This evening my mother suggested that I take a look at an Op-Ed piece in the Atlanta Journal-Constitution entitled, “Raze Dekalb’s education ghetto.” It’s written by one William Blackwood. Mr. Blackwood is voicing his displeasure at the environment of his school in south DeKalb county, GA, my mother indicated.
Well, upon reading Mr. Blackwood’s “expose,” I would categorize his observations as a scathing indictment on a school system, county, and culture. Conveniently, Mr. Blackwood lets the reader know that his homebase is in the city of Decatur. For those who aren’t aware, the city of Decatur has been regentrified to the point of being a eutopia.
Poor Mr. Blackwood bikes from his lovely Decatur perch to the bowels of south DeKalb Hades. Here is an excerpt of his chronicles:
Disassimilation and disintegration are having a big impact on the high-school population of hyper-segregated south DeKalb county. Many young people from this area will have difficulty acclimating themselves into the mainstream. Many will find it hard to develop and maintain a sense of cohesive belonging within the larger cultural whole. A critical factor in this disturbing sociological dynamic is the public school system itself.
My school employs five assistant principals who make high salaries that, in the private sector, would be inconceivable for comparably educated individuals. Yet, they neither teach classes nor interact significantly with students. They also embody a cumbersome and inconsequential discipline system whose hallmark is the repeated failure to respond effectively to transgressions that, elsewhere, would beget serious action.
The bloated assistant-principal caste characterizes a system that employs more non-teaching personnel than it does teachers. This dysfunctional jobs-creation program is complicit in the invidious perpetuation of the hugely disenfranchising notion that black students are to be taught in a special way.
A teacher is supposed to appeal to “multiple intelligences” in a manner that will produce a “differentiated” classroom. I have been told to do “raps” with students and to appeal to their “kinesthetic intelligence.” Collaborative “group work” is proffered as a means of classroom management and instruction.
While Mr. Blackwood makes some decent points, his delivery is awash in self-glorification. It seems that he seeks to dazzle the reader with such large words as to render them helpless at making up their own mind. Also, what’s his point? Does he seek to improve the current situation or is he just the messenger? There is something terribly wrong with a teacher who feels more comfortable ranting to the AJC rather than taking precise measures within his school system’s guidelines. It’s almost Benedict Arnoldish to me.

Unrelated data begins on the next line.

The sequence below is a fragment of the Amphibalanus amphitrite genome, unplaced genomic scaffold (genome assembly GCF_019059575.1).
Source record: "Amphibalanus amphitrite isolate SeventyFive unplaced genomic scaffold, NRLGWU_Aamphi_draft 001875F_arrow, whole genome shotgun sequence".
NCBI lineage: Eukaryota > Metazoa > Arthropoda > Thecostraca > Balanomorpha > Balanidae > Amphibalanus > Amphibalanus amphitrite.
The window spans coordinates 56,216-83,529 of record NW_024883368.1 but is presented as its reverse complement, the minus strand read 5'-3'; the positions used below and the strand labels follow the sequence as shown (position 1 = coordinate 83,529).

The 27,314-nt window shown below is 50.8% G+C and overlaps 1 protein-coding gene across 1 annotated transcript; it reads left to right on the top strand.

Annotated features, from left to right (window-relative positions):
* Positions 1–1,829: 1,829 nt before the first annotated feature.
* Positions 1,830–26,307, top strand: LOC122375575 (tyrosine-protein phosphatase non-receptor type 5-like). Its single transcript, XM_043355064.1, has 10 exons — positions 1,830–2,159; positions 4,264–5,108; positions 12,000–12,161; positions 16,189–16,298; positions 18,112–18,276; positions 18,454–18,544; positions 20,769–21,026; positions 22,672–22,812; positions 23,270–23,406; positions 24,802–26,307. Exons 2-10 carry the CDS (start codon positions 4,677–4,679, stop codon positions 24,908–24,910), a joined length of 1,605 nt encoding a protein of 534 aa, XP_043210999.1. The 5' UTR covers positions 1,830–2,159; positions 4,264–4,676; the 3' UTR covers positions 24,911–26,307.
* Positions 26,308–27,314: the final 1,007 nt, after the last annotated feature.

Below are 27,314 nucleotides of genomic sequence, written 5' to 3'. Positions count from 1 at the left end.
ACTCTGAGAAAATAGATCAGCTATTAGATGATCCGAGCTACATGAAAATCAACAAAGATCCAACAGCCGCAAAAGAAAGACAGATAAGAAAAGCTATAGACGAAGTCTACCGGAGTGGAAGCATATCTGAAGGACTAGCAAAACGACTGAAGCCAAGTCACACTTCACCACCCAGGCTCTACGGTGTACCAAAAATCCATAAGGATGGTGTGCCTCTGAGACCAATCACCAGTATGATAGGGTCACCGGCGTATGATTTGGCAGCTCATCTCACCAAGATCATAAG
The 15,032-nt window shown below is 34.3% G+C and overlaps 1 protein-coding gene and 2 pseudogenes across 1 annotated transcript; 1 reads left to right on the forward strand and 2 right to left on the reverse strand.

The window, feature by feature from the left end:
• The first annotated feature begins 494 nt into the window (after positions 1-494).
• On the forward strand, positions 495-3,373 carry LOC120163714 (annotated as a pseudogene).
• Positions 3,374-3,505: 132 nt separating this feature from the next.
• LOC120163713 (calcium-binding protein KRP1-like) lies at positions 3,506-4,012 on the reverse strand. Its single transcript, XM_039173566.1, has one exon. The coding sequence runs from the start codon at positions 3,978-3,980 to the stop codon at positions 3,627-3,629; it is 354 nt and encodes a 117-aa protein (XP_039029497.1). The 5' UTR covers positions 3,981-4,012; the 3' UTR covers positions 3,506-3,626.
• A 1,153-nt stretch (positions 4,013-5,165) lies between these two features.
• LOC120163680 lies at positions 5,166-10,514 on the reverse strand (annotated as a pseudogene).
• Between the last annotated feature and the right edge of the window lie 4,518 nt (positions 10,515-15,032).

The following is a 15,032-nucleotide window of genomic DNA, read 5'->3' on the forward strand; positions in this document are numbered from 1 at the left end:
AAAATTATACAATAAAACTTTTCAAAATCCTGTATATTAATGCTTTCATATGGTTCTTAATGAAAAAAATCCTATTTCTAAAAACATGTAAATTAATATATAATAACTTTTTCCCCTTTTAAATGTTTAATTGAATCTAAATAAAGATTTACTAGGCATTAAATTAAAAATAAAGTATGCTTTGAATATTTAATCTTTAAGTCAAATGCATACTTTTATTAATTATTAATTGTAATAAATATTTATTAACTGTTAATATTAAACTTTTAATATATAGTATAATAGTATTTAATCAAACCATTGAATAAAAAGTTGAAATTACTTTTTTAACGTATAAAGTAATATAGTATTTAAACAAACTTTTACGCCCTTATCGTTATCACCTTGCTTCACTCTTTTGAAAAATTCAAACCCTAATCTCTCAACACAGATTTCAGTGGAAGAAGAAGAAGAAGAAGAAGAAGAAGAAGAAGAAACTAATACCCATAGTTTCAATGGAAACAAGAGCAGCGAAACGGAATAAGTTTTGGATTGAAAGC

Way to go, Mr. Blackwood! For all of your “concern,” you’ve played right into the hands of the malfactors. The tone of your opinion conveyed no empathy or plan of action in terms of making wrongs-right. You simply point fingers and then indicate that you live in Decatur city. As such, it’s not really your problem. That’s the take-away.
On this 25th anniversary of the federal holiday for Dr. Martin Luther King, Jr, one can only marvel at the sense of timing of the AJC posting that Op-Ed piece. It’s almost as if a subliminal barometer fell lower and lower while reading Mr. Blackwood’s opinion.
Well, thank goodness that Dr. King wasn’t an elitist or someone who whined about helping a people in a great need of help. Although from a middle-class background, Dr. King understood the factors which caused so many African-Americans to fare far lower on the socio-economic strata. He chose to do something, help somebody. In choosing that, he helped all of us.
The scathing indictment offered by Mr. Blackwood is a self-indulgent venting session. As a teacher, he should’ve aired his personal grievances, thoughts, and a plan of action within the system. Especially, since he is currently working there.? What are the students, faculty, and administration to think now?
The problems of south DeKalb county are the problems of the country, which are the problems of the home. There are so many things to address, choosing to atttack by targeting one area is definitely not the answer.
Let’s all do our part by edifying, not destroying…
Jones, My Opinion
Take a look at the ajc.com comment page, taken from Maureen Downey’s “Get Schooled” blog about this topic.